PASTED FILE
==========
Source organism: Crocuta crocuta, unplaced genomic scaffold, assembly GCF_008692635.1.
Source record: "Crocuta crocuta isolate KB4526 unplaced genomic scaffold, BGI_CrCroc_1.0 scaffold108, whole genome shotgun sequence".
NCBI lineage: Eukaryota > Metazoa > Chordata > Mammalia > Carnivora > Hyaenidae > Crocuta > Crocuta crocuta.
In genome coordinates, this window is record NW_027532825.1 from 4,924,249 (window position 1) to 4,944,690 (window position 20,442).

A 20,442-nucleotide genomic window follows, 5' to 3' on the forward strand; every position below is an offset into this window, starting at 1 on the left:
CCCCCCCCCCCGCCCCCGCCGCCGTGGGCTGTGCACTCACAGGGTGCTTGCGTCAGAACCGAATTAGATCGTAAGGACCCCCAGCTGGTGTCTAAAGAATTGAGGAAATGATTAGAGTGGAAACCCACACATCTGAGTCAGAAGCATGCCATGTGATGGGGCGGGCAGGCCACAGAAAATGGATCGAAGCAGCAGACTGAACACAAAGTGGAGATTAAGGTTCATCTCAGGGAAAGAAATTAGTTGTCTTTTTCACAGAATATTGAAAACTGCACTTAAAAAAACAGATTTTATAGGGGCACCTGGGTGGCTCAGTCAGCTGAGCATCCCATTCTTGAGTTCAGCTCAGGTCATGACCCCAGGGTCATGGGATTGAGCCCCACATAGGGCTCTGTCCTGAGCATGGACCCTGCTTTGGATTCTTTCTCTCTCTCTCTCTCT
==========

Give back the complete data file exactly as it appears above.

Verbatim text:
Source organism: Crocuta crocuta, unplaced genomic scaffold, assembly GCF_008692635.1.
Source record: "Crocuta crocuta isolate KB4526 unplaced genomic scaffold, BGI_CrCroc_1.0 scaffold108, whole genome shotgun sequence".
NCBI lineage: Eukaryota > Metazoa > Chordata > Mammalia > Carnivora > Hyaenidae > Crocuta > Crocuta crocuta.
In genome coordinates, this window is record NW_027532825.1 from 4,924,249 (window position 1) to 4,944,690 (window position 20,442).

A 20,442-nucleotide genomic window follows, 5' to 3' on the forward strand; every position below is an offset into this window, starting at 1 on the left:
CCCCCCCCCCCGCCCCCGCCGCCGTGGGCTGTGCACTCACAGGGTGCTTGCGTCAGAACCGAATTAGATCGTAAGGACCCCCAGCTGGTGTCTAAAGAATTGAGGAAATGATTAGAGTGGAAACCCACACATCTGAGTCAGAAGCATGCCATGTGATGGGGCGGGCAGGCCACAGAAAATGGATCGAAGCAGCAGACTGAACACAAAGTGGAGATTAAGGTTCATCTCAGGGAAAGAAATTAGTTGTCTTTTTCACAGAATATTGAAAACTGCACTTAAAAAAACAGATTTTATAGGGGCACCTGGGTGGCTCAGTCAGCTGAGCATCCCATTCTTGAGTTCAGCTCAGGTCATGACCCCAGGGTCATGGGATTGAGCCCCACATAGGGCTCTGTCCTGAGCATGGACCCTGCTTTGGATTCTTTCTCTCTCTCTCTCTCT